SAN DIEGO–U.S. and Mexican officials gathered Friday in Otay Mesa to celebrate major milestones in completing key missing pieces in the border roadway network and to highlight more than $1.3 billion worth of infrastructure projects that have recently been completed, are under construction, or being planned along the San Diego-Tijuana border.
The event took place at the construction site for the northbound connectors that will link the newly completed stretch of SR 11 and SR 905 to SR 125. From this vantage point, attendees viewed all three freeways and saw how they function as part of a critical border roadway network to move people and goods between the United States and Mexico.
“Completing the border roadway network is one of the best investments we can make as a region, because an efficient transportation system supports the growth of our economy by facilitating trade between California and Baja California,” County Board of Supervisors Chair Ron Roberts, who is also the chair of the SANDAG Board, said.
Mexico is California’s number one export market. Each year the Golden State exports more than $25 billion in goods to Mexico, or 14.5 percent of California’s total exports. Inadequate roadway infrastructure along the California-Baja California border costs the U.S. and Mexican economies more than $7.2 billion economic output and more than 62,000 jobs each year. Border congestion also harms air quality and contributes to greenhouse gas emissions.
The most recently completed border freeway project is Segment 1 of State Route 11. The four-lane highway in Otay Mesa extends 1.7 miles from SR 905 to Enrico Fermi Drive and opened to traffic in March. (Four years earlier, SANDAG and Caltrans completed SR 905 from I-805 to Siempre Viva Road). SR 11 provides trucks departing the existing Otay Mesa Port of Entry easy access to the state highway system. Previously, trucks relied heavily on local roads, such as La Media Road and Airway Road, to get around.
Segment 1 of SR 11, which represents a $103.4 million investment, is part of a larger project to build a new port of entry (POE) connecting San Diego and Tijuana. Future phases will extend the highway about one mile to the border and create a new state-of-the-art POE that will provide fast, predictable, and secure crossings. When SR 11 is completed, it will operate as a tolled facility, providing travelers the opportunity to pay a fee to get to the border more quickly, drastically reducing the lengthy waits they currently endure. The goal is to operate the future Otay Mesa East/Mesa de Otay II POE with a 20-minute border wait time.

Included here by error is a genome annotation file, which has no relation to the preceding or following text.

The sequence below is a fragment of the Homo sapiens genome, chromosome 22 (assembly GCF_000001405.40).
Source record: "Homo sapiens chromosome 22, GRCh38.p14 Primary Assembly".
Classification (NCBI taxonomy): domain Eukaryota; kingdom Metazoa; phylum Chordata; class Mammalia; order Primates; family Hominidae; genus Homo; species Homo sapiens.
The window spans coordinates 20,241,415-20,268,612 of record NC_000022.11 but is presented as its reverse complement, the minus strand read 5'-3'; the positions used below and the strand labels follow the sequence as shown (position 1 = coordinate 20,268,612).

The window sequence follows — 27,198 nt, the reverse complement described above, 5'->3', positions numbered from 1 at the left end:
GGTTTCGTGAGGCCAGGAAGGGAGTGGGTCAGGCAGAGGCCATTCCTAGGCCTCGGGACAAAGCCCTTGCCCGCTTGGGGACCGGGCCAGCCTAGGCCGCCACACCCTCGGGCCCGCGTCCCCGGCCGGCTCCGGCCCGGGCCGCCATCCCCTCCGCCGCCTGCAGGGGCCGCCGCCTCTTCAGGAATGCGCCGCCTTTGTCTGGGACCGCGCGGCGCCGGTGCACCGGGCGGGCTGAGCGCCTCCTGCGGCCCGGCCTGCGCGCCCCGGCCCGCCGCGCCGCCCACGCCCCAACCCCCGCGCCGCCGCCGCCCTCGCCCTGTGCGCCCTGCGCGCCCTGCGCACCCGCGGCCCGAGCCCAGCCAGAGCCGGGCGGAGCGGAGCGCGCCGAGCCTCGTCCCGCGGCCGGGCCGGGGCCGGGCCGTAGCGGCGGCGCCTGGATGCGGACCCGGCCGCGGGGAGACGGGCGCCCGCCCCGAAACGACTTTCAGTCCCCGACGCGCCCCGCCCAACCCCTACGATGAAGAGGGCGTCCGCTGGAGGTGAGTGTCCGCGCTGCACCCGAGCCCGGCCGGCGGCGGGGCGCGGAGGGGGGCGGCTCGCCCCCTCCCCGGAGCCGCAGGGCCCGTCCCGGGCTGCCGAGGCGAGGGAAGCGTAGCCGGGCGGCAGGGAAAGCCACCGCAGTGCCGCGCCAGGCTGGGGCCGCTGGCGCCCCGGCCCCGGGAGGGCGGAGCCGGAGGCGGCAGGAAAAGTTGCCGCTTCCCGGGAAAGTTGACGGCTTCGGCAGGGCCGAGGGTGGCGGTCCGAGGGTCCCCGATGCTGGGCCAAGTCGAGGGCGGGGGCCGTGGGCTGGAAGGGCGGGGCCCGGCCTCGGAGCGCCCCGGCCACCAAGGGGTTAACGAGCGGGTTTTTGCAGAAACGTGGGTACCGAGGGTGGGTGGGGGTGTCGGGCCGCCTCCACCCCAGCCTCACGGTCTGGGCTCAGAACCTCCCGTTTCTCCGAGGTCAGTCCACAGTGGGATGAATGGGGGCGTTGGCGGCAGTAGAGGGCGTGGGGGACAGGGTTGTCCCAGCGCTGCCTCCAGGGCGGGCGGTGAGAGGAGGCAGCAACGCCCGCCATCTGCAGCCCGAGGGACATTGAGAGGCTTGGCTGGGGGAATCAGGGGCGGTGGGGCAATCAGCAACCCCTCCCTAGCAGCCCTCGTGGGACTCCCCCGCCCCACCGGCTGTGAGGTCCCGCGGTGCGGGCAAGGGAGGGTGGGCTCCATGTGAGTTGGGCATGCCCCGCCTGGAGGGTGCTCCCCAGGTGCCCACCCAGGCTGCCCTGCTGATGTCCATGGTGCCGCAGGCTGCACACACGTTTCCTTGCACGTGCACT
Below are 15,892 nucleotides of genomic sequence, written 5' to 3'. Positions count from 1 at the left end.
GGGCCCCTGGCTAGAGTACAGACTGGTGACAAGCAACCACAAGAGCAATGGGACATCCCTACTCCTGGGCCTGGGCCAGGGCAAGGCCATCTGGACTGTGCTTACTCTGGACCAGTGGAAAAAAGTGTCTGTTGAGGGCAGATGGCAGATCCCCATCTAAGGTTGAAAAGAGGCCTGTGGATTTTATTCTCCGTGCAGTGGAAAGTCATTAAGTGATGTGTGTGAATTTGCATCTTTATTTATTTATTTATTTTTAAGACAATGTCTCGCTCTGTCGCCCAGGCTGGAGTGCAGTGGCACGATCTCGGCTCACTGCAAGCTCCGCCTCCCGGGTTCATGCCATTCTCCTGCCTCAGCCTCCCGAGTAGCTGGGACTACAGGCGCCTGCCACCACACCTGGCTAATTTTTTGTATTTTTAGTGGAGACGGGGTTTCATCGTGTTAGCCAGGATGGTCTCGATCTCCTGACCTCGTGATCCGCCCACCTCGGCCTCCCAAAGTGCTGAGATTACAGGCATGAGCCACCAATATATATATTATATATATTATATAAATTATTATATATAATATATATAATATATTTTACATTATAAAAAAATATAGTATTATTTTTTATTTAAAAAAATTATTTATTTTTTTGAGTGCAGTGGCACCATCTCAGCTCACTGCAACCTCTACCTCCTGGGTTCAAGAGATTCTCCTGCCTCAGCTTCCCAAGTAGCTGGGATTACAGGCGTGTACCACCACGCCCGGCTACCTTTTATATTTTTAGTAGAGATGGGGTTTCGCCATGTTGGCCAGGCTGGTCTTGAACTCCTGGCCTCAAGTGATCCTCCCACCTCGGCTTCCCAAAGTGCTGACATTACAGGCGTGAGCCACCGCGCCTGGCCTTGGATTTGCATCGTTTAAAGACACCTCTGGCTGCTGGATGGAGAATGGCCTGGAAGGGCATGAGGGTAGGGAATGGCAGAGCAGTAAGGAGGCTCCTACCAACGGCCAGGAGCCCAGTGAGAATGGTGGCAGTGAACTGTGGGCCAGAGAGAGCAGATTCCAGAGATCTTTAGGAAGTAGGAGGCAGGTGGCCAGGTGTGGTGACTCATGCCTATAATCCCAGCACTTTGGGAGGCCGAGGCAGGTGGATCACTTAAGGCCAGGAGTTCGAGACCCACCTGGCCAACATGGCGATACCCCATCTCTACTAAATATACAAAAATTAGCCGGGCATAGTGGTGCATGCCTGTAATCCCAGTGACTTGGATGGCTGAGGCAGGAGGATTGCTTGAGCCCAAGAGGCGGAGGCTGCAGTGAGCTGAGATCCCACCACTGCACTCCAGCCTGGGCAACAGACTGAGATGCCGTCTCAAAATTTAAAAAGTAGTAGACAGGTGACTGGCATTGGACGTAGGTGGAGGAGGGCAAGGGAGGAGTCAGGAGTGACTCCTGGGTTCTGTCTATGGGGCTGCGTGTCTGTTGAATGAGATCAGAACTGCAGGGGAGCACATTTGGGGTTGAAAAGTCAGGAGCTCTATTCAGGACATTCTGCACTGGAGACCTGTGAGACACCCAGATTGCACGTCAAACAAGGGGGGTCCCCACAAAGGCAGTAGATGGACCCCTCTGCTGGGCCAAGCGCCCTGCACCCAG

Three northbound connectors linking SR 905 and SR 11 to northbound SR 125 are currently under construction and due to be completed by the end of this year.
About $50 million in state funding was just secured for two southbound connectors linking SR 125 to SR 905 and SR 11. Design is underway for this project, and construction is expected to begin in 2018.
Construction started in March on the South Bay Rapid, a new transit line connecting the existing Otay Mesa Port of Entry to Downtown San Diego via eastern Chula Vista. As part of this project, a new transit center will be built adjacent to the existing Otay Mesa POE so border crossers have a new travel choice in addition to driving. To complement the South Bay Rapid project, SANDAG is pursuing federal funding to improve pedestrian connectivity between the planned transit center and the Otay Mesa POE.
In the San Ysidro area, SANDAG is investing approximately$90 million to upgrade freight rail facilities to enhance the movement of goods. The San Ysidro Freight Yard and South Line projects will double the capacity of the region to move freight by rail between the border and the rest of the region. Anticipated to be completed by mid-2016, these two projects are expected to divert about 31,000 trucks to rail annually by 2030.
Refurbishment of the Trolley Blue Line stations connecting the San Ysidro border crossing to the rest of the region was completed last fall.